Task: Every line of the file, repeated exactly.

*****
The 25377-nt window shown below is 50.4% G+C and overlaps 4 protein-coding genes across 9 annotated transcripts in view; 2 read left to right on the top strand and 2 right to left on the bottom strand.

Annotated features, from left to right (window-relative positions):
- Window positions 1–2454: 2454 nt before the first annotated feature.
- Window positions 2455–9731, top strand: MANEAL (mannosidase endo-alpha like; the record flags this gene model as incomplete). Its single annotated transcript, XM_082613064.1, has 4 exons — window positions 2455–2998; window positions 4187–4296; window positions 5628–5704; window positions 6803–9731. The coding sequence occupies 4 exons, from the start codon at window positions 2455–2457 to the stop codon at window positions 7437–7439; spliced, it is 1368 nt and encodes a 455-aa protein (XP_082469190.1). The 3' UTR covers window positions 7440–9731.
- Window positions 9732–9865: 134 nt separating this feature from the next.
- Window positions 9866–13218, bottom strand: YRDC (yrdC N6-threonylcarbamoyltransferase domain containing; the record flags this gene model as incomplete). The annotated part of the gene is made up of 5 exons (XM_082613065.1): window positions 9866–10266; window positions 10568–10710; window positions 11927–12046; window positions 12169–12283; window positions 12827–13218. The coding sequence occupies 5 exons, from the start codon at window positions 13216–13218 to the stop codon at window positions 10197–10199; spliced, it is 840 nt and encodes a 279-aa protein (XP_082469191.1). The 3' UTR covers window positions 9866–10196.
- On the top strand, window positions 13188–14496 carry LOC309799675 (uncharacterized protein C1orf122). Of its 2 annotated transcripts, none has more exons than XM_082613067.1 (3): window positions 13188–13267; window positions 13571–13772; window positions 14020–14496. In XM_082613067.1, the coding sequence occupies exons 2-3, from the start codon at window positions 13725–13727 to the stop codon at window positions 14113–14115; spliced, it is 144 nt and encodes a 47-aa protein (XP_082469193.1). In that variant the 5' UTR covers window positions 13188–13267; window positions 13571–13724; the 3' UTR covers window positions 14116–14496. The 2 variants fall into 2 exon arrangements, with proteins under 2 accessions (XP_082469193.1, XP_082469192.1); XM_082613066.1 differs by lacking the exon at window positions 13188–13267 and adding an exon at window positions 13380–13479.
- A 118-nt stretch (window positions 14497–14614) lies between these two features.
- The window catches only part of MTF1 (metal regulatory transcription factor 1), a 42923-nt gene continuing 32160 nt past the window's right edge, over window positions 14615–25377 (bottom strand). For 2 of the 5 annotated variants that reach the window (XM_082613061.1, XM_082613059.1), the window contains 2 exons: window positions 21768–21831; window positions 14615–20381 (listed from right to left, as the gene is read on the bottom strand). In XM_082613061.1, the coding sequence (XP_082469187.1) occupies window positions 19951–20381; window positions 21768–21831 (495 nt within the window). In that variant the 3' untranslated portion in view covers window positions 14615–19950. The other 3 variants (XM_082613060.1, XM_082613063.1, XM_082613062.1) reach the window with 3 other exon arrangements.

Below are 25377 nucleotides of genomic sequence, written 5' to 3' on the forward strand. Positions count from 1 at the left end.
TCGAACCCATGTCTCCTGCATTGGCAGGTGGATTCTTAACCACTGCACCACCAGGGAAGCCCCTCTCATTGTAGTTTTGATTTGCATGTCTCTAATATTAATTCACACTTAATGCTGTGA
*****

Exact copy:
The 25377-nt window shown below is 50.4% G+C and overlaps 4 protein-coding genes across 9 annotated transcripts in view; 2 read left to right on the top strand and 2 right to left on the bottom strand.

Annotated features, from left to right (window-relative positions):
- Window positions 1–2454: 2454 nt before the first annotated feature.
- Window positions 2455–9731, top strand: MANEAL (mannosidase endo-alpha like; the record flags this gene model as incomplete). Its single annotated transcript, XM_082613064.1, has 4 exons — window positions 2455–2998; window positions 4187–4296; window positions 5628–5704; window positions 6803–9731. The coding sequence occupies 4 exons, from the start codon at window positions 2455–2457 to the stop codon at window positions 7437–7439; spliced, it is 1368 nt and encodes a 455-aa protein (XP_082469190.1). The 3' UTR covers window positions 7440–9731.
- Window positions 9732–9865: 134 nt separating this feature from the next.
- Window positions 9866–13218, bottom strand: YRDC (yrdC N6-threonylcarbamoyltransferase domain containing; the record flags this gene model as incomplete). The annotated part of the gene is made up of 5 exons (XM_082613065.1): window positions 9866–10266; window positions 10568–10710; window positions 11927–12046; window positions 12169–12283; window positions 12827–13218. The coding sequence occupies 5 exons, from the start codon at window positions 13216–13218 to the stop codon at window positions 10197–10199; spliced, it is 840 nt and encodes a 279-aa protein (XP_082469191.1). The 3' UTR covers window positions 9866–10196.
- On the top strand, window positions 13188–14496 carry LOC309799675 (uncharacterized protein C1orf122). Of its 2 annotated transcripts, none has more exons than XM_082613067.1 (3): window positions 13188–13267; window positions 13571–13772; window positions 14020–14496. In XM_082613067.1, the coding sequence occupies exons 2-3, from the start codon at window positions 13725–13727 to the stop codon at window positions 14113–14115; spliced, it is 144 nt and encodes a 47-aa protein (XP_082469193.1). In that variant the 5' UTR covers window positions 13188–13267; window positions 13571–13724; the 3' UTR covers window positions 14116–14496. The 2 variants fall into 2 exon arrangements, with proteins under 2 accessions (XP_082469193.1, XP_082469192.1); XM_082613066.1 differs by lacking the exon at window positions 13188–13267 and adding an exon at window positions 13380–13479.
- A 118-nt stretch (window positions 14497–14614) lies between these two features.
- The window catches only part of MTF1 (metal regulatory transcription factor 1), a 42923-nt gene continuing 32160 nt past the window's right edge, over window positions 14615–25377 (bottom strand). For 2 of the 5 annotated variants that reach the window (XM_082613061.1, XM_082613059.1), the window contains 2 exons: window positions 21768–21831; window positions 14615–20381 (listed from right to left, as the gene is read on the bottom strand). In XM_082613061.1, the coding sequence (XP_082469187.1) occupies window positions 19951–20381; window positions 21768–21831 (495 nt within the window). In that variant the 3' untranslated portion in view covers window positions 14615–19950. The other 3 variants (XM_082613060.1, XM_082613063.1, XM_082613062.1) reach the window with 3 other exon arrangements.

Below are 25377 nucleotides of genomic sequence, written 5' to 3' on the forward strand. Positions count from 1 at the left end.
TCGAACCCATGTCTCCTGCATTGGCAGGTGGATTCTTAACCACTGCACCACCAGGGAAGCCCCTCTCATTGTAGTTTTGATTTGCATGTCTCTAATATTAATTCACACTTAATGCTGTGA